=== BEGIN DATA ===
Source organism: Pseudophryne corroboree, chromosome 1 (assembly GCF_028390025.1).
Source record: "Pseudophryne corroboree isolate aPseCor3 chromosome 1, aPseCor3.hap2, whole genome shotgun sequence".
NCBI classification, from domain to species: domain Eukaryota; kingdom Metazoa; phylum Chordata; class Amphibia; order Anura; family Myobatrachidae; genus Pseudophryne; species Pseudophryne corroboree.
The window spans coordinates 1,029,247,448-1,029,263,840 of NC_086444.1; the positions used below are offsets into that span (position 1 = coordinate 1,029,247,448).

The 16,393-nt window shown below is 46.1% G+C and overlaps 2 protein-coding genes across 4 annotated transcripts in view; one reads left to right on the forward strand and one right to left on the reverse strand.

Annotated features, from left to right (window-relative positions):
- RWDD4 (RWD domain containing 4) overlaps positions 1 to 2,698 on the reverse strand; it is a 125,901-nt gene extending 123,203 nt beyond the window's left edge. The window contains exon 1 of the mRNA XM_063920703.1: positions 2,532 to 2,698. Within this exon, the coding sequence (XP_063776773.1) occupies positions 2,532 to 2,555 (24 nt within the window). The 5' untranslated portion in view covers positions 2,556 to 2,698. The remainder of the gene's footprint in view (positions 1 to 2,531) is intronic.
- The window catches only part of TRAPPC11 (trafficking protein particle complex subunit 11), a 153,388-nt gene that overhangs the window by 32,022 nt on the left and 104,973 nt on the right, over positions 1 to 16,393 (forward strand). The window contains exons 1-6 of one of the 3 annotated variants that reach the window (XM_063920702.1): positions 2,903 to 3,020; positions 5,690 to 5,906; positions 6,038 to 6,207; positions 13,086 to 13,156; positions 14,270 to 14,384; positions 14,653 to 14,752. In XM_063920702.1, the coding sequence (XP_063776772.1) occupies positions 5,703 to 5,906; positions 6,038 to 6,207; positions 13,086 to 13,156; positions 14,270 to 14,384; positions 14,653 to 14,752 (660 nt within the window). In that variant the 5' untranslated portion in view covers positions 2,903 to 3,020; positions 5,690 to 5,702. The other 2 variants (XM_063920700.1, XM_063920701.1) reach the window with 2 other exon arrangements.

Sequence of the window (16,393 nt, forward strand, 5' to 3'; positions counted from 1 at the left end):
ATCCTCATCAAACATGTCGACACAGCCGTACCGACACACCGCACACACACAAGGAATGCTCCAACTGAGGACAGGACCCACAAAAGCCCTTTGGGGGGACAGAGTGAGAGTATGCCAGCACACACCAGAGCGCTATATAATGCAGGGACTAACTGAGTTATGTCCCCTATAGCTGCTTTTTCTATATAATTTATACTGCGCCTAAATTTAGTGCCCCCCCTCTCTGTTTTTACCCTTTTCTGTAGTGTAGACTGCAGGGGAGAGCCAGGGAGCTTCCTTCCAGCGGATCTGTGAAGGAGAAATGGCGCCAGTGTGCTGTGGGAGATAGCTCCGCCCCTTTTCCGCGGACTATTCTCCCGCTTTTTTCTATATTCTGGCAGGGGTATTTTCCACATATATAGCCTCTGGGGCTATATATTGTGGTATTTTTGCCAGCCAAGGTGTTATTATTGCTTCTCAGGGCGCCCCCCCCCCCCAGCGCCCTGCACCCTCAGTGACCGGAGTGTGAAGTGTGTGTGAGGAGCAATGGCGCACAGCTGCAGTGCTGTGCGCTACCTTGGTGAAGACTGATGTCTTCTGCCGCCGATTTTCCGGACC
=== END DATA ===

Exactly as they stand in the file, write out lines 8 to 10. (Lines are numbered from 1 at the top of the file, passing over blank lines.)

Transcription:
- The window catches only part of TRAPPC11 (trafficking protein particle complex subunit 11), a 153,388-nt gene that overhangs the window by 32,022 nt on the left and 104,973 nt on the right, over positions 1 to 16,393 (forward strand). The window contains exons 1-6 of one of the 3 annotated variants that reach the window (XM_063920702.1): positions 2,903 to 3,020; positions 5,690 to 5,906; positions 6,038 to 6,207; positions 13,086 to 13,156; positions 14,270 to 14,384; positions 14,653 to 14,752. In XM_063920702.1, the coding sequence (XP_063776772.1) occupies positions 5,703 to 5,906; positions 6,038 to 6,207; positions 13,086 to 13,156; positions 14,270 to 14,384; positions 14,653 to 14,752 (660 nt within the window). In that variant the 5' untranslated portion in view covers positions 2,903 to 3,020; positions 5,690 to 5,702. The other 2 variants (XM_063920700.1, XM_063920701.1) reach the window with 2 other exon arrangements.

Sequence of the window (16,393 nt, forward strand, 5' to 3'; positions counted from 1 at the left end):
ATCCTCATCAAACATGTCGACACAGCCGTACCGACACACCGCACACACACAAGGAATGCTCCAACTGAGGACAGGACCCACAAAAGCCCTTTGGGGGGACAGAGTGAGAGTATGCCAGCACACACCAGAGCGCTATATAATGCAGGGACTAACTGAGTTATGTCCCCTATAGCTGCTTTTTCTATATAATTTATACTGCGCCTAAATTTAGTGCCCCCCCTCTCTGTTTTTACCCTTTTCTGTAGTGTAGACTGCAGGGGAGAGCCAGGGAGCTTCCTTCCAGCGGATCTGTGAAGGAGAAATGGCGCCAGTGTGCTGTGGGAGATAGCTCCGCCCCTTTTCCGCGGACTATTCTCCCGCTTTTTTCTATATTCTGGCAGGGGTATTTTCCACATATATAGCCTCTGGGGCTATATATTGTGGTATTTTTGCCAGCCAAGGTGTTATTATTGCTTCTCAGGGCGCCCCCCCCCCCCAGCGCCCTGCACCCTCAGTGACCGGAGTGTGAAGTGTGTGTGAGGAGCAATGGCGCACAGCTGCAGTGCTGTGCGCTACCTTGGTGAAGACTGATGTCTTCTGCCGCCGATTTTCCGGACC